- Trim your artichoke. Trim your artichoke by first cutting off the first inch or so of the tip of the artichoke. This one swift action will take care of much of the prickly parts! Then taking a pair of kitchen shears and cut the tips of all of the outer leaves. Trim the stem to about an inch or less.
- Steam your artichoke. Drop into a steamer basket with the stem side down. Steam for approximately 15 to 20 minutes. The bigger an artichoke is, the longer it will take to cook. I put a knife in mine to test doneness. Once the knife easily slipped into the artichoke I called it good!
- De-choke your artichoke. You can then eat the artichoke as described below, taking out the choke once you get to it. Or, you can cut in half, remove the choke (the furry looking bit right above the heart of the artichoke) with a spoon and then eat the artichoke.
- Make it even tastier! For an extra tasty artichoke check out my recipe below!
Tips for serving artichokes:
- Serve with dip, lemons or olive oil drizzled across them. Artichokes have a great flavor, but really can be amazing with a little something extra.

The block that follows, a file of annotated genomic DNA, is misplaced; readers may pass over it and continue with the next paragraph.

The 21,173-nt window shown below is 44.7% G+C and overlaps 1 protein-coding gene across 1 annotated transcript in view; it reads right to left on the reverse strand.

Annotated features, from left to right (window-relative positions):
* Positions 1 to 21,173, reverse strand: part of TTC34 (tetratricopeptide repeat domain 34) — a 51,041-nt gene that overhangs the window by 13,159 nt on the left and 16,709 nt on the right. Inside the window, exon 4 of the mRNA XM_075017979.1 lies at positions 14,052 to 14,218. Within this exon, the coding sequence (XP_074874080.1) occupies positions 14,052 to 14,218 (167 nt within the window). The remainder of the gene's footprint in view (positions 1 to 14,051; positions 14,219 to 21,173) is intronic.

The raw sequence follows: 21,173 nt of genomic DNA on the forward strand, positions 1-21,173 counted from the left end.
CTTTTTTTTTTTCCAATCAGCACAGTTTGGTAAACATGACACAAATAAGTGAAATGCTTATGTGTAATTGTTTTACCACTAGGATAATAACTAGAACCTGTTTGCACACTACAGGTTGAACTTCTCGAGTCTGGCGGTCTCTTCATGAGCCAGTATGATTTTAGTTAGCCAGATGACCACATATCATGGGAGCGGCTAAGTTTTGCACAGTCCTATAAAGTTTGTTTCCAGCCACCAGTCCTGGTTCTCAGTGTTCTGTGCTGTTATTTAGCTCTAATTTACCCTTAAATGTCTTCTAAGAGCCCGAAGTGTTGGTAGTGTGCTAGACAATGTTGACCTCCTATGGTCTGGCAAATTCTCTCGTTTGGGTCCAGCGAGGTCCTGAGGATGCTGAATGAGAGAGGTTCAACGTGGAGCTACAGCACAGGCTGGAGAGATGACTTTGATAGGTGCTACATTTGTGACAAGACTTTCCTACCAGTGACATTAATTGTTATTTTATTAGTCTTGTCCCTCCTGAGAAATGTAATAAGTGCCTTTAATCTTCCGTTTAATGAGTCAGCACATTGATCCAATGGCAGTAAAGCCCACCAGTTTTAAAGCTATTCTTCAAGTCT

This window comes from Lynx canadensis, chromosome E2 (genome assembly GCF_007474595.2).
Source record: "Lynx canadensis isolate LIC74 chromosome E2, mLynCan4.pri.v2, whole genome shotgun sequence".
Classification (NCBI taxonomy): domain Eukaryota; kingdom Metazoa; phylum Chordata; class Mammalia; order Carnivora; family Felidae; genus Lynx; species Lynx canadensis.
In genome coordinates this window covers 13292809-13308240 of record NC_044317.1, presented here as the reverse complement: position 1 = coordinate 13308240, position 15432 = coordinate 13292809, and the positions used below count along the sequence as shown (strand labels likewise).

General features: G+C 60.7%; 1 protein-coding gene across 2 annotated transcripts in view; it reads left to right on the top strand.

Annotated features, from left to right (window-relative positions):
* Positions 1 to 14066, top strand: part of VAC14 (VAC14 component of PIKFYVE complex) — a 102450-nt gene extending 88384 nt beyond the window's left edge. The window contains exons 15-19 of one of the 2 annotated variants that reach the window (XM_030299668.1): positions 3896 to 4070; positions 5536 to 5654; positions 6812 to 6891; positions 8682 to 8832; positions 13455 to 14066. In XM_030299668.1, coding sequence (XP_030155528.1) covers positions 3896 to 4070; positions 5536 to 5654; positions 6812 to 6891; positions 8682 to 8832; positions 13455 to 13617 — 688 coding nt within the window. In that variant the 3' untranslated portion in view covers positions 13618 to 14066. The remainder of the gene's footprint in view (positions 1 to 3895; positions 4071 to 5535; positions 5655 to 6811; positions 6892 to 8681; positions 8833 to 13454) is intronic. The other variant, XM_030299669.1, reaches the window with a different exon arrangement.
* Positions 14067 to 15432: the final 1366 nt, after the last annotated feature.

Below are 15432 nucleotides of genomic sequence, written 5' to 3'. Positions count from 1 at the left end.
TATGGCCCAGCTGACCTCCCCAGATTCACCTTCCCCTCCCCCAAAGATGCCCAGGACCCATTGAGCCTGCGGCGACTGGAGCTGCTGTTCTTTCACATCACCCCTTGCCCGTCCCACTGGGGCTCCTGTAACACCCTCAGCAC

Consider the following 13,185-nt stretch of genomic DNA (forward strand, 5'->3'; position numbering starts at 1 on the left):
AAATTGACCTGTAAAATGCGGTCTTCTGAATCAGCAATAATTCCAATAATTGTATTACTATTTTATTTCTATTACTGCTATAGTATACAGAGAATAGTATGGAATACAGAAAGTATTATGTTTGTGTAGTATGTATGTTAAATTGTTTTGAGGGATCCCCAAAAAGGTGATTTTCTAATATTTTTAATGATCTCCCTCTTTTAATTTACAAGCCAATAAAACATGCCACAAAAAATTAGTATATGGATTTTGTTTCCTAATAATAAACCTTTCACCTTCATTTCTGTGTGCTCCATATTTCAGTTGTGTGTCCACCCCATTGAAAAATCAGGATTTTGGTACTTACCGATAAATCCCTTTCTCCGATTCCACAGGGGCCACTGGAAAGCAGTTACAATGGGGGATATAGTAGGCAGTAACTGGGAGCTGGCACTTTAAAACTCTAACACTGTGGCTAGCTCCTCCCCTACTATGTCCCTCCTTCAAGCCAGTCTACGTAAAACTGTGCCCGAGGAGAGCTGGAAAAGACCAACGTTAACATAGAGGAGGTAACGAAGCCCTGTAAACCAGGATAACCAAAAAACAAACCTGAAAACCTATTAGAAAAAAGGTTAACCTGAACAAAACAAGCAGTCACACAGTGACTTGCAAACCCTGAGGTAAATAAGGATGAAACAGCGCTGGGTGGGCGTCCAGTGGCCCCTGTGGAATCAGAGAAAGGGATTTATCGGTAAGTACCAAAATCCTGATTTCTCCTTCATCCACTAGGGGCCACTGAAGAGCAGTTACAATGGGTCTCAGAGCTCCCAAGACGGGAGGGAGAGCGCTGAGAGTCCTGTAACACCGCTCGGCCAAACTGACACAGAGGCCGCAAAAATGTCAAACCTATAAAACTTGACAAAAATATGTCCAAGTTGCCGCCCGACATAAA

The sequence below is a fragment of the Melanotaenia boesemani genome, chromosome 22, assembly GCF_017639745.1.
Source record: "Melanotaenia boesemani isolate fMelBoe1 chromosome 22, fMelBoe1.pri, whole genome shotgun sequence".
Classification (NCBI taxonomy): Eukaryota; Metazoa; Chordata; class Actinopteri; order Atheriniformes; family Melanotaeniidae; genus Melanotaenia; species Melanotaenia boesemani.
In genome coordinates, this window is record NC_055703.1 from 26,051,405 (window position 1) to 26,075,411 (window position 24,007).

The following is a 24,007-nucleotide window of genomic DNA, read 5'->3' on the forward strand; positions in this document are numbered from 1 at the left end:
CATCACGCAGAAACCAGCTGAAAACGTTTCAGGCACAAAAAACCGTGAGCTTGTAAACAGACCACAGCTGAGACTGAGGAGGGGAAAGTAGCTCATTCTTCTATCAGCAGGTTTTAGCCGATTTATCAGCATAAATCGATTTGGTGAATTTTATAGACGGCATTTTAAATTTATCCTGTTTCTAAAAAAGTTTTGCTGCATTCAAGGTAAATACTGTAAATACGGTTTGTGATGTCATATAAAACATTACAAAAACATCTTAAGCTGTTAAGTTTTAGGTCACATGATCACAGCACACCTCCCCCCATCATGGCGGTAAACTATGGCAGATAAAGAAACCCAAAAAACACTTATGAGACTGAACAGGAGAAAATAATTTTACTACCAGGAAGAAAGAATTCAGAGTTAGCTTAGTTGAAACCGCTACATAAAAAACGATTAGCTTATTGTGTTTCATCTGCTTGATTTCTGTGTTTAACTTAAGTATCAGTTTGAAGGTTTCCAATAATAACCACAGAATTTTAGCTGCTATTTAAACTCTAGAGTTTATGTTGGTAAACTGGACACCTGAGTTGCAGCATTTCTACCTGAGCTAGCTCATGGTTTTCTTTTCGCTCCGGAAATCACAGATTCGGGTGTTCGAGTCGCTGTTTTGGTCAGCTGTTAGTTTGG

- Serve with a discard bowl. There are parts of an artichoke you just don’t want to eat… give yourself and your guests a bowl or plate to toss their leaves so that the inedible bits don’t end up back on the dinner plate.
How to eat an artichoke:
- Go from the outside of the artichoke to the inside. Take the outer leaves of the (prepped and cooked) artichoke and pull from the stem. They should come off easily. The only edible part of the artichoke is actually the part that was attached the the stem. It will be lighter in color and look meatier than the rest of the leaf.
- Dip (or not) into your favorite condiment and place the edible end in your mouth. Scrape the meaty bit into your mouth and discard the rest of the leaf. Note: As you get further into the artichoke you’ll find that more of the leaves are edible and you’ll get to enjoy more and more of the artichoke meat.
- Get that heart! Once you get down to the heart of the artichoke (basically what is left of a prepped and cooked artichoke after all the leaves and choke have been removed) eat the heart whole! YUM.
- What about the stem? The stem of the artichoke is also edible if trimmed and cooked, but can be stringy and woody.
This recipe makes 12 quarters of artichokes that make for a great appetizer for a party of 8 to 12 guests or a hearty side for a meal for 6-8 guests.
- 4 large artichokes
- 1.5 cup shredded parmesan
- 4 garlic cloves minced
- 3 lemons - 1 halved to use for juice and the other two cut into 1/8ths for serving
- olive oil
- salt & pepper
- Trim the tip, leaves and stem of your artichoke.
- Place in steamer basket over boiling water, cover pot and steam for 15 to 20 minutes or until a knife can easily pierce the artichoke.
- While cooking artichokes prep your stuffing by mixing the minced garlic, parmesan and about 1/4 cup of olive oil in a bowl.
- Remove artichokes from steamer pot and let cool.